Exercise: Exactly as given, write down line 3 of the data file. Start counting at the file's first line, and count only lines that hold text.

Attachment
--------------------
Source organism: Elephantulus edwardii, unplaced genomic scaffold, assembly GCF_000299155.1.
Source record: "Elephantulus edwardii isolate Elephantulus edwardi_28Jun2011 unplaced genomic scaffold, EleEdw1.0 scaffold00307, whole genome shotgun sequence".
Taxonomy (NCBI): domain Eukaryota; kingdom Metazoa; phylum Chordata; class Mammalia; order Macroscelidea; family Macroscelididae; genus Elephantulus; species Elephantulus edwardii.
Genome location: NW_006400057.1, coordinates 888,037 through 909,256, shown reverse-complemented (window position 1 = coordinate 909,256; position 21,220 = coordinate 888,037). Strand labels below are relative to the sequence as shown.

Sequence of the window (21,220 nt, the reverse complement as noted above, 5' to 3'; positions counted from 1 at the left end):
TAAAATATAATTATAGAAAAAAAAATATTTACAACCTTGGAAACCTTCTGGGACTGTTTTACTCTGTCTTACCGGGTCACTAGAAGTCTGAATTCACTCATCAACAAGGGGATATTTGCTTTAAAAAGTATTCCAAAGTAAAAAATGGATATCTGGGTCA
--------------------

Taxonomy (NCBI): domain Eukaryota; kingdom Metazoa; phylum Chordata; class Mammalia; order Macroscelidea; family Macroscelididae; genus Elephantulus; species Elephantulus edwardii.